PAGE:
AND SO THEY DROVE their house again to a new place. As the hills pulled up their autumn hoods and leaned into the wet winds of October, one of the hills wore a Bedford as its hat, and smoke rose like hill-thoughts from the chimney. From there they could see for miles all around and began to think about wintering. The walk to town is even further now, and the wet lanes are spotted artists' palettes of umber and ochre. They are busy, with paintings and woodworkings and visitings and doings and proppings of back wheels on slopes and under-stackings of wood for colder days. There will be more news when the camera-that-takes-black-photos has been fixed! And Rima says thank you for many many kind birthday wishes.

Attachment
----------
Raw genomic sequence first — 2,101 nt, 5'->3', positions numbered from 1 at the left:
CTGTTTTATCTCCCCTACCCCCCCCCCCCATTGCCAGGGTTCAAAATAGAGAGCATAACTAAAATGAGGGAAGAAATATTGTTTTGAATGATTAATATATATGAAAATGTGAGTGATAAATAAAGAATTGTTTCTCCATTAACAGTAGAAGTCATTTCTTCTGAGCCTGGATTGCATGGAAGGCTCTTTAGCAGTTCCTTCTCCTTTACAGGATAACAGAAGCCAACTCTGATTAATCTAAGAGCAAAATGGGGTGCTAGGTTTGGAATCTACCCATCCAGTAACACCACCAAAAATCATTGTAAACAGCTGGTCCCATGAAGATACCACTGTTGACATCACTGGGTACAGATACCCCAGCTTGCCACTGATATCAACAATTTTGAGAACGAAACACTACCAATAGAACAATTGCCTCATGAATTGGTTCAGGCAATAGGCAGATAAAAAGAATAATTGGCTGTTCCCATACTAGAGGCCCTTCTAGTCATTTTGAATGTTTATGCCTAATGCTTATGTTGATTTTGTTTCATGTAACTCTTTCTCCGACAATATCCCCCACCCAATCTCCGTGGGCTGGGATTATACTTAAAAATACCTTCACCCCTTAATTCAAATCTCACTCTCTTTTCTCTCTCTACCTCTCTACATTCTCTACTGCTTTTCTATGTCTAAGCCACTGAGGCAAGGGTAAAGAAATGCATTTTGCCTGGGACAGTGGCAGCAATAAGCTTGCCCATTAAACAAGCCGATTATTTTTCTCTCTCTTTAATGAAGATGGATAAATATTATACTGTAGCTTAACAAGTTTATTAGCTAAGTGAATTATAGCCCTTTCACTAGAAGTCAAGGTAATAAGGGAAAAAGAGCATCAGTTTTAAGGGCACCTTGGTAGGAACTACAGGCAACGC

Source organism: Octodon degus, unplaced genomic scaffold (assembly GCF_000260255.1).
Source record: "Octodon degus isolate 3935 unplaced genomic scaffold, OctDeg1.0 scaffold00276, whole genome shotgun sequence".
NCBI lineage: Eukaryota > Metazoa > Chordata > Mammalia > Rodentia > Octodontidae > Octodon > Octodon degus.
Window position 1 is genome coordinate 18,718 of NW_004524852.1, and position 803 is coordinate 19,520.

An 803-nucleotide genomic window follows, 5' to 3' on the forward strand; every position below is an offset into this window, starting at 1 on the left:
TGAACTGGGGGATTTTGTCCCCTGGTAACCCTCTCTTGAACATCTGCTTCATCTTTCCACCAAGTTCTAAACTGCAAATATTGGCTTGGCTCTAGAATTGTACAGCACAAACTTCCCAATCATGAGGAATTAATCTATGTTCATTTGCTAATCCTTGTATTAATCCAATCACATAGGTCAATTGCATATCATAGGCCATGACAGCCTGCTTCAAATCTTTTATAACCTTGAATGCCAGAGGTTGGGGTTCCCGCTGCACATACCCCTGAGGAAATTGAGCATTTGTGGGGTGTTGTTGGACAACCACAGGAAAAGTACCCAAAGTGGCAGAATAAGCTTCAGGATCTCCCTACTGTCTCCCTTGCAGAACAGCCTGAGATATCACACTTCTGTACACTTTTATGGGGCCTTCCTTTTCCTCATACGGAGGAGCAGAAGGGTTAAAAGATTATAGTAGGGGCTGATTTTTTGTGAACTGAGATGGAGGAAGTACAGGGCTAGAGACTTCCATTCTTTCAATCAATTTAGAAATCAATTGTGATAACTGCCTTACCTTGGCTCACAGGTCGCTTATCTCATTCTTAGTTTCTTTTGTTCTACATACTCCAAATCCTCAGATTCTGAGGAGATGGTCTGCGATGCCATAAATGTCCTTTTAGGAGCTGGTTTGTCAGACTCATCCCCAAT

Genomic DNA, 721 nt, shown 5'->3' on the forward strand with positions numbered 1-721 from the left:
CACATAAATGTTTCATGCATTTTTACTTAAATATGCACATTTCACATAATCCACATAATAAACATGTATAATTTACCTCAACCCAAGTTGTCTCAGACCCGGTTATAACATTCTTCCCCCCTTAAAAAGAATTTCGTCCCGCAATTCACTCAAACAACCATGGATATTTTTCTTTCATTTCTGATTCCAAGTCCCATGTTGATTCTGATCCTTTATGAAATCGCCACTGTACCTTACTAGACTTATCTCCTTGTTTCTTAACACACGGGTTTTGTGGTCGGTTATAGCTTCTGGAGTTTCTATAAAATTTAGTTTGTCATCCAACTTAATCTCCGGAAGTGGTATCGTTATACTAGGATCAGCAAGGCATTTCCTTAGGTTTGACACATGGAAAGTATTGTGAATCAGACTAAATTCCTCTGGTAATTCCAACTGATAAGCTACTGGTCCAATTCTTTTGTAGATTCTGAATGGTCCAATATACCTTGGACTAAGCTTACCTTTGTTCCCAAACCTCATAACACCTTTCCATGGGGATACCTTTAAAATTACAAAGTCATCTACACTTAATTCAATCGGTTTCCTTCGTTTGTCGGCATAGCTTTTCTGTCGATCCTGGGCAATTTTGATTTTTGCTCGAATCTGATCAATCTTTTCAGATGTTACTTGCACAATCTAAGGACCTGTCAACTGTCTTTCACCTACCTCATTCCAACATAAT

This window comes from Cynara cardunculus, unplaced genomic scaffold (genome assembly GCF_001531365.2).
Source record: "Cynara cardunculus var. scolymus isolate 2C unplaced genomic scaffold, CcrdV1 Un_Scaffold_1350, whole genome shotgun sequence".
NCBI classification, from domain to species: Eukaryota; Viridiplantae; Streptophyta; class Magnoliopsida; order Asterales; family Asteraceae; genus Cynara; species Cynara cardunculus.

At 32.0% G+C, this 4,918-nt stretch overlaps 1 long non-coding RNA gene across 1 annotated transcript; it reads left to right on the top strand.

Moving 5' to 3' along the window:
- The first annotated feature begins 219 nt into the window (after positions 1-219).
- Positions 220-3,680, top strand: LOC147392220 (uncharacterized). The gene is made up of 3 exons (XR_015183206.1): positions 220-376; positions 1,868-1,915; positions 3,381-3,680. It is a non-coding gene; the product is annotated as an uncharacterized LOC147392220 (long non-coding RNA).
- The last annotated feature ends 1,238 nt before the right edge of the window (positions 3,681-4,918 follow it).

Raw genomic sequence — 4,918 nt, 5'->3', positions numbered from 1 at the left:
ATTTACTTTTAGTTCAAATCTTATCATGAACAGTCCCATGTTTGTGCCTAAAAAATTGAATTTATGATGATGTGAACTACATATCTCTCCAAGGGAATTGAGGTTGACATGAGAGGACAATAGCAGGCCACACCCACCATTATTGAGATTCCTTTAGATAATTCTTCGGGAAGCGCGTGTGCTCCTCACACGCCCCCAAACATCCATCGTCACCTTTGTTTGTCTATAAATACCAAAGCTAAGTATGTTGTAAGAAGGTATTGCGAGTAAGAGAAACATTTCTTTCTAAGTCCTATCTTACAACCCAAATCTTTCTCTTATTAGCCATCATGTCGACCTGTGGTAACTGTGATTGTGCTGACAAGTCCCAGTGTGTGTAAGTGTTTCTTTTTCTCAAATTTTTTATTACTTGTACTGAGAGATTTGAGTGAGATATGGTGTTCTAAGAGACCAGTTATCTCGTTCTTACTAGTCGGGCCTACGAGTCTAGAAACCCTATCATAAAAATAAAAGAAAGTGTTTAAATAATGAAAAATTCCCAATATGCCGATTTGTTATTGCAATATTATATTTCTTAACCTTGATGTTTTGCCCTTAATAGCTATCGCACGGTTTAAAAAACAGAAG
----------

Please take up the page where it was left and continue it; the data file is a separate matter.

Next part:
Meanwhile pheasants with autumned feathers strut by the crisscross windows and cock-a-doodles welcome their wet grassed mornings. When the nights come in, earlier now, they can see the grey layers of faraways blackening as the sun goes down, all dotted with lights as people Over There kick off boots in porches of warm houses and begin their imagined evenings.